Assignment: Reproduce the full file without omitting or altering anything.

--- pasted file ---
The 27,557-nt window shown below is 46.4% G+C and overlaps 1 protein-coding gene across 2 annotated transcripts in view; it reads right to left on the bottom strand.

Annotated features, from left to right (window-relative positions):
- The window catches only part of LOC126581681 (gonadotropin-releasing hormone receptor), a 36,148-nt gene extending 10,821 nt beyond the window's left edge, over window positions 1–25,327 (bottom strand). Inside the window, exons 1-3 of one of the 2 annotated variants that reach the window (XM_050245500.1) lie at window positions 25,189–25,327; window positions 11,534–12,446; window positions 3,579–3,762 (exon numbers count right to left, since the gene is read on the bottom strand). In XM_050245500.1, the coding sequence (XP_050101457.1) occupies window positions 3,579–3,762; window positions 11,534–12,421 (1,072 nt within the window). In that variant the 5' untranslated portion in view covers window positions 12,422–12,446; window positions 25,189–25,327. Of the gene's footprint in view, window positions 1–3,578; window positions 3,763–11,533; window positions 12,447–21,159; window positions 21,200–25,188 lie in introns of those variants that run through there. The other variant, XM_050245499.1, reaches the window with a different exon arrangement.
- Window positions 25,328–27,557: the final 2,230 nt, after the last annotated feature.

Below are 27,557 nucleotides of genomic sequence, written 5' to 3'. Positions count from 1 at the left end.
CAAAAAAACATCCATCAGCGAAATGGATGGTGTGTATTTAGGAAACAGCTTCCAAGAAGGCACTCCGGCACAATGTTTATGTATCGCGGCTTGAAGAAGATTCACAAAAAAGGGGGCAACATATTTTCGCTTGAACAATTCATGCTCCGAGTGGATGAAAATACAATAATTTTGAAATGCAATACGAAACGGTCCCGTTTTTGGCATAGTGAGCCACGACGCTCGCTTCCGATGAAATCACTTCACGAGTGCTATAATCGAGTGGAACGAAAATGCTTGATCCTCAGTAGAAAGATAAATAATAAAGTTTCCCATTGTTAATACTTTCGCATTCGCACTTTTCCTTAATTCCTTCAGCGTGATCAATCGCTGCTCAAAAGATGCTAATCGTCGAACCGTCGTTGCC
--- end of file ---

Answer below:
The 27,557-nt window shown below is 46.4% G+C and overlaps 1 protein-coding gene across 2 annotated transcripts in view; it reads right to left on the bottom strand.

Annotated features, from left to right (window-relative positions):
- The window catches only part of LOC126581681 (gonadotropin-releasing hormone receptor), a 36,148-nt gene extending 10,821 nt beyond the window's left edge, over window positions 1–25,327 (bottom strand). Inside the window, exons 1-3 of one of the 2 annotated variants that reach the window (XM_050245500.1) lie at window positions 25,189–25,327; window positions 11,534–12,446; window positions 3,579–3,762 (exon numbers count right to left, since the gene is read on the bottom strand). In XM_050245500.1, the coding sequence (XP_050101457.1) occupies window positions 3,579–3,762; window positions 11,534–12,421 (1,072 nt within the window). In that variant the 5' untranslated portion in view covers window positions 12,422–12,446; window positions 25,189–25,327. Of the gene's footprint in view, window positions 1–3,578; window positions 3,763–11,533; window positions 12,447–21,159; window positions 21,200–25,188 lie in introns of those variants that run through there. The other variant, XM_050245499.1, reaches the window with a different exon arrangement.
- Window positions 25,328–27,557: the final 2,230 nt, after the last annotated feature.

Below are 27,557 nucleotides of genomic sequence, written 5' to 3'. Positions count from 1 at the left end.
CAAAAAAACATCCATCAGCGAAATGGATGGTGTGTATTTAGGAAACAGCTTCCAAGAAGGCACTCCGGCACAATGTTTATGTATCGCGGCTTGAAGAAGATTCACAAAAAAGGGGGCAACATATTTTCGCTTGAACAATTCATGCTCCGAGTGGATGAAAATACAATAATTTTGAAATGCAATACGAAACGGTCCCGTTTTTGGCATAGTGAGCCACGACGCTCGCTTCCGATGAAATCACTTCACGAGTGCTATAATCGAGTGGAACGAAAATGCTTGATCCTCAGTAGAAAGATAAATAATAAAGTTTCCCATTGTTAATACTTTCGCATTCGCACTTTTCCTTAATTCCTTCAGCGTGATCAATCGCTGCTCAAAAGATGCTAATCGTCGAACCGTCGTTGCC